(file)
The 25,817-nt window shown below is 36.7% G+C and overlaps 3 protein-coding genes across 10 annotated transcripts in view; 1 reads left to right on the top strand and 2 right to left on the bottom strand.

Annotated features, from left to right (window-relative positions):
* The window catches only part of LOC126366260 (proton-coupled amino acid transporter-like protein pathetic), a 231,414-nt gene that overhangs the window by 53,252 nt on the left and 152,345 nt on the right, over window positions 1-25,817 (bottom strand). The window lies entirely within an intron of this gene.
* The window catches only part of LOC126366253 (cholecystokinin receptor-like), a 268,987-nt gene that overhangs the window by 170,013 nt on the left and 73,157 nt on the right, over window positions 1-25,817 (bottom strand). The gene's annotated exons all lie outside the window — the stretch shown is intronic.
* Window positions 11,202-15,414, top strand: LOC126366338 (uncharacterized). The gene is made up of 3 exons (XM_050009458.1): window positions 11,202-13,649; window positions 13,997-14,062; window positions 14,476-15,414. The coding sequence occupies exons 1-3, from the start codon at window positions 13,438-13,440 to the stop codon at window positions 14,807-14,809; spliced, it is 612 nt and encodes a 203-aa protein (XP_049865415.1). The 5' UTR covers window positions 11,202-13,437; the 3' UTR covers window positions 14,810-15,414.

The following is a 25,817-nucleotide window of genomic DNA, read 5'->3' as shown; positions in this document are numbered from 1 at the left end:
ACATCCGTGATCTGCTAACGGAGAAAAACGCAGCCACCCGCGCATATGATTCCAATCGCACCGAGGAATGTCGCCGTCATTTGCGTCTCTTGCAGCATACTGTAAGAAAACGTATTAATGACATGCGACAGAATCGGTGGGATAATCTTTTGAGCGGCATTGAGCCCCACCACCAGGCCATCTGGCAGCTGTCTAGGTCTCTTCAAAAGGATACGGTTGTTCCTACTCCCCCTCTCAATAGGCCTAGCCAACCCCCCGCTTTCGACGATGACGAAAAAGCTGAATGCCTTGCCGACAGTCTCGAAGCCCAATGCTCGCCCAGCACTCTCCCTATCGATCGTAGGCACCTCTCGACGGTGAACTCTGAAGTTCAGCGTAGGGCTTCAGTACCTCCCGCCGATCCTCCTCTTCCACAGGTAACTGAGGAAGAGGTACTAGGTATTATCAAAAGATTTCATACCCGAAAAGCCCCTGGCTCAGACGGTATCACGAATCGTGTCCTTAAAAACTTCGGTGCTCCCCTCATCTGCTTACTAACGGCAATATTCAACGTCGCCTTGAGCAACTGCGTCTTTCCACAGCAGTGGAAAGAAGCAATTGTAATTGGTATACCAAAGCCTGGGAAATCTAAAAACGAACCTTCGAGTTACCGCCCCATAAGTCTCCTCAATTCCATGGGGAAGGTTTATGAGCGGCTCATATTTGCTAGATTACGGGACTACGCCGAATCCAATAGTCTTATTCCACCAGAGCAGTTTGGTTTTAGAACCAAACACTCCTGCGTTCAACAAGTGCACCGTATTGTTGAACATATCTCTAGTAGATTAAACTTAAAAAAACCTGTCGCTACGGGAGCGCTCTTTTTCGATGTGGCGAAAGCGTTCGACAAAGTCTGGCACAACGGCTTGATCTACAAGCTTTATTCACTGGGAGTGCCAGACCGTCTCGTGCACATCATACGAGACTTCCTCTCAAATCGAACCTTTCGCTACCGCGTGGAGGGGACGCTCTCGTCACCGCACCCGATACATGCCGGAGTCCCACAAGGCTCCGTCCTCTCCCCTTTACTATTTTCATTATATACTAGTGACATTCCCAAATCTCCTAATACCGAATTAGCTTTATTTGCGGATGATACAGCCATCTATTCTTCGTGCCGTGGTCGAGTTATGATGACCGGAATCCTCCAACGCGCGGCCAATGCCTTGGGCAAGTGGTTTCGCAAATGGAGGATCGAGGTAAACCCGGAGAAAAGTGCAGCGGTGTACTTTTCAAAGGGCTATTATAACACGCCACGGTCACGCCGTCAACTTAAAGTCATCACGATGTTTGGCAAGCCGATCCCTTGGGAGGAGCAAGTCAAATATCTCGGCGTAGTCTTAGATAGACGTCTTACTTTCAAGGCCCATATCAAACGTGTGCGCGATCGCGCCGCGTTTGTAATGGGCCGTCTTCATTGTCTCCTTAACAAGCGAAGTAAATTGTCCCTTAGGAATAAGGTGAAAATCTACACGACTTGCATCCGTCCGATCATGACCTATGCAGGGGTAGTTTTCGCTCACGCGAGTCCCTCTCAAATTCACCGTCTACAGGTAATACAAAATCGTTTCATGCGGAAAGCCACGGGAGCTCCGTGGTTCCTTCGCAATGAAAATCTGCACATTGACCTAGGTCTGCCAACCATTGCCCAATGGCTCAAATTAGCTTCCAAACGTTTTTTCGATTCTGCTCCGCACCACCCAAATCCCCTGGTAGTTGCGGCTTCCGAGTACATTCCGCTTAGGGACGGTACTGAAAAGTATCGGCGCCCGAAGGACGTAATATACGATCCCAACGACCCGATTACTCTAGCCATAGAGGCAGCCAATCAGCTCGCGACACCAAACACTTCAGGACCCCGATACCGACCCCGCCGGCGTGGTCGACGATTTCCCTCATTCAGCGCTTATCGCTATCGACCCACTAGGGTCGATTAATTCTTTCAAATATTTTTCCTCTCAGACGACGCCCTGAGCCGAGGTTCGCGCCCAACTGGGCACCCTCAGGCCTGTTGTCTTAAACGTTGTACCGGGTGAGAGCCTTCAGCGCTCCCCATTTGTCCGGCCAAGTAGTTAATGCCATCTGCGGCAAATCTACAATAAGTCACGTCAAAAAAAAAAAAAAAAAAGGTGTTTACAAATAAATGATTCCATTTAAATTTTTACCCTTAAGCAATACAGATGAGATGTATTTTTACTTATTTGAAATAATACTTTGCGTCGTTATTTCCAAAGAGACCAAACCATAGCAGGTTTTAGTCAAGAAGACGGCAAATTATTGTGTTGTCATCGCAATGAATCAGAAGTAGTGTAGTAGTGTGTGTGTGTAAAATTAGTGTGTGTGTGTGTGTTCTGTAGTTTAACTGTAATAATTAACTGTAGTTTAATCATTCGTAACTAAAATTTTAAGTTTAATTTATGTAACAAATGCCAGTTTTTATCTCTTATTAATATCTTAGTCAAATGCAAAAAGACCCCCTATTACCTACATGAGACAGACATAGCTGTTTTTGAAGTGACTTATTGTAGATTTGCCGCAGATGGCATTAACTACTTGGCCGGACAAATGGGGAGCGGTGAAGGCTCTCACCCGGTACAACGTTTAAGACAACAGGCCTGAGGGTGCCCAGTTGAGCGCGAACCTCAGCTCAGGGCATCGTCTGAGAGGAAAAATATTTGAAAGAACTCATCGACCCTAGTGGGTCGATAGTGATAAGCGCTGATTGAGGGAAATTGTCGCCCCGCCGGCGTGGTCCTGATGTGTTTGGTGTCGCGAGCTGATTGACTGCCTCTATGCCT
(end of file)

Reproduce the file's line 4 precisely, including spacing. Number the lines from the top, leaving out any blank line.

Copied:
* The window catches only part of LOC126366253 (cholecystokinin receptor-like), a 268,987-nt gene that overhangs the window by 170,013 nt on the left and 73,157 nt on the right, over window positions 1-25,817 (bottom strand). The gene's annotated exons all lie outside the window — the stretch shown is intronic.